Some researchers might identify themselves more as ‘qual people’ instead of ‘quant people’. But in PUSKAPA, it’s never about which method we feel more comfortable with, as they are just two different approaches. What matters is to always practice critical thinking when designing, implementing, and reporting our own study, or interpreting others’.
Capacity building session always happens whenever Ilana Seff, our Senior Advisor for Research from Columbia University visits Indonesia. This time, Ilana and Widi Laras Sari, our Lead for Research, Monitoring, and Evaluation. facilitated a two-day training on quantitative research methods. PUSKAPA’s researchers, interns, and two lecturers and researchers from the International Department at Universitas Indonesia joined the training held on November 7th-8th, 2019. We spent two days to refresh our understanding of quantitative research methods so we can all be on the same page about the concepts behind study design, sampling, and data collection techniques; about the how-to of instruments development; about the logic behind analysis path, including to understand correlation and causation, etc.; and about managing biases in research.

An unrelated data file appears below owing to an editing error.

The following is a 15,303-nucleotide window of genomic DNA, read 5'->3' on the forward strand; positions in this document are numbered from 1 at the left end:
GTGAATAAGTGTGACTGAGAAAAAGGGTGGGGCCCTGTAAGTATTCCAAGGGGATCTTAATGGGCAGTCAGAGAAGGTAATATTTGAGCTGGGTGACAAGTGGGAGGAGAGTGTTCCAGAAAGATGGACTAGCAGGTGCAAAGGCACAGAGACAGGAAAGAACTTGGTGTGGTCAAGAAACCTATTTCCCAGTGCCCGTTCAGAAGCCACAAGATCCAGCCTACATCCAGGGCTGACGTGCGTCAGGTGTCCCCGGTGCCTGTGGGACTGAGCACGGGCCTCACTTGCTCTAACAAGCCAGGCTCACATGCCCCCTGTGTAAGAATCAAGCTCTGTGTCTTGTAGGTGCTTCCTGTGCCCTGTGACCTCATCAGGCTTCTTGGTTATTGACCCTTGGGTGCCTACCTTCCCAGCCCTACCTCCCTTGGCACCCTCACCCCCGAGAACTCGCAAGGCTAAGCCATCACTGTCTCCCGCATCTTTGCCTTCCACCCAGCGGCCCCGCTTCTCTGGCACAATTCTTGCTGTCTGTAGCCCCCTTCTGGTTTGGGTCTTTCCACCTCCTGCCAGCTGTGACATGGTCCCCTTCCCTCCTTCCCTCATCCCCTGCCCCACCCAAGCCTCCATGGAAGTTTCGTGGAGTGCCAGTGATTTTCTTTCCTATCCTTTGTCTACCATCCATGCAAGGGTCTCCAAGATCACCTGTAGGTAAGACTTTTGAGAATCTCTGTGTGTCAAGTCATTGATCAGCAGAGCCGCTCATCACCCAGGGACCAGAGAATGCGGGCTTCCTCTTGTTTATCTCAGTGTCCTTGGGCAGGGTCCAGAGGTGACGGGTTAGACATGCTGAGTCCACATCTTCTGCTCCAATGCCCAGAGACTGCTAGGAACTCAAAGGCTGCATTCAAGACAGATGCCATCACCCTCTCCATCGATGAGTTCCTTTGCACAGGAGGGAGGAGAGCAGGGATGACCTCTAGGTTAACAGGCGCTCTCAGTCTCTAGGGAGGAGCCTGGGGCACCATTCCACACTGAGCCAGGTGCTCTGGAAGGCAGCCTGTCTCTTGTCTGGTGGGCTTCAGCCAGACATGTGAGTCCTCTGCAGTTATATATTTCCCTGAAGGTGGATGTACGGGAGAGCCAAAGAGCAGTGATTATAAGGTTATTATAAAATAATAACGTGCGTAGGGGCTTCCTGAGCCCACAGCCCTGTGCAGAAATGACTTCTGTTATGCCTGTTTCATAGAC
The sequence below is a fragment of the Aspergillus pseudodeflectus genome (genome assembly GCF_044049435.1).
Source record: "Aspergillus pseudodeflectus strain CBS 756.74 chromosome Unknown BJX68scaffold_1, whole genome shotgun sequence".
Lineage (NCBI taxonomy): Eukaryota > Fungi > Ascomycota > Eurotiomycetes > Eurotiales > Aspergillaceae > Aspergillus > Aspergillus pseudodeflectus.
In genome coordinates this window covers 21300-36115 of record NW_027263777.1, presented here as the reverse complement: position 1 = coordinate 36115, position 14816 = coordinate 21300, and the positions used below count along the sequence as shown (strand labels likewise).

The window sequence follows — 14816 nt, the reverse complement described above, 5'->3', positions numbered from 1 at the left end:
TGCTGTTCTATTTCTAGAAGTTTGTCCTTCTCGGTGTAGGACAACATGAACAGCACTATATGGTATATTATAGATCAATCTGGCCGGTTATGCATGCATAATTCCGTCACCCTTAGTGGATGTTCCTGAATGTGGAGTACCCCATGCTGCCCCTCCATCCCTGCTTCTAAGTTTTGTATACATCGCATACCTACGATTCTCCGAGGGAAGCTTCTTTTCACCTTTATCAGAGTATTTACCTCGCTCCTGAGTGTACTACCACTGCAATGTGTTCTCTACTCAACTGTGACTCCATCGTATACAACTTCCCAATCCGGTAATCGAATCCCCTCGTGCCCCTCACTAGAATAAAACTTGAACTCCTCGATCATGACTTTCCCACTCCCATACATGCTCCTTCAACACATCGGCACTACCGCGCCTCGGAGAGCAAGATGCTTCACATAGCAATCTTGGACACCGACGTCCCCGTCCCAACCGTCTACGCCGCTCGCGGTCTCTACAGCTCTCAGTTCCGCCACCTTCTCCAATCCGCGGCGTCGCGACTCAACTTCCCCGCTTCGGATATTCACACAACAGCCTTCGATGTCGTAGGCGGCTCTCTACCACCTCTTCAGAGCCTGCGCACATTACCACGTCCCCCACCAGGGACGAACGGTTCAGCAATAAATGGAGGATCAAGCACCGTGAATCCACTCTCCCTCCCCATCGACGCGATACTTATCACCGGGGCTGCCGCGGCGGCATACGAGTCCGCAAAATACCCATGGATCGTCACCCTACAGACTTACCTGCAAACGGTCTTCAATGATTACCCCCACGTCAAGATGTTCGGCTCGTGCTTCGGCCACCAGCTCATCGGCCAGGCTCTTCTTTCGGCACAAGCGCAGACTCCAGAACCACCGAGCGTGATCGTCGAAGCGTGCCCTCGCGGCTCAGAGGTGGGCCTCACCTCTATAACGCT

After numerous discussions and breakout sessions, there are a few key takeaways that will be useful not just for researchers, but also program implementers:
- It is understandable to want to find as many answers as possible from our study. But we always have to be mindful and make strategic decisions so our own curiosity won’t jeopardize the research.
- It is important to be very critical of our own study and identify its limitations. Every study has its limitations. Identifying our flaws and informing the audience about them become a part of our responsibility.
- Whatever type of study we are doing, we should always strive for validity. If a study’s validity is compromised, our conclusions may not represent the truth.
- Despite the temptation that usually pushes us to see and show causations in our studies, we have to be very careful with how we interpret and communicate our evidence.
- Some journals or program reports tend not to publish studies that don’t show results. This is a huge problem because what doesn’t work is actually as important as what works. Hope this continues to change.
- Always check your own priors and biases. Do our biases and intention cloud our judgment?
At the end of the session, Santi Kusumaningrum, PUSKAPA’s director, emphasized that it doesn’t matter whether we’re a ‘quant’ or ‘qual person. What matters is to always start with a strong question and to always practice professional judgments, from the day we had that question to the day we communicate our findings.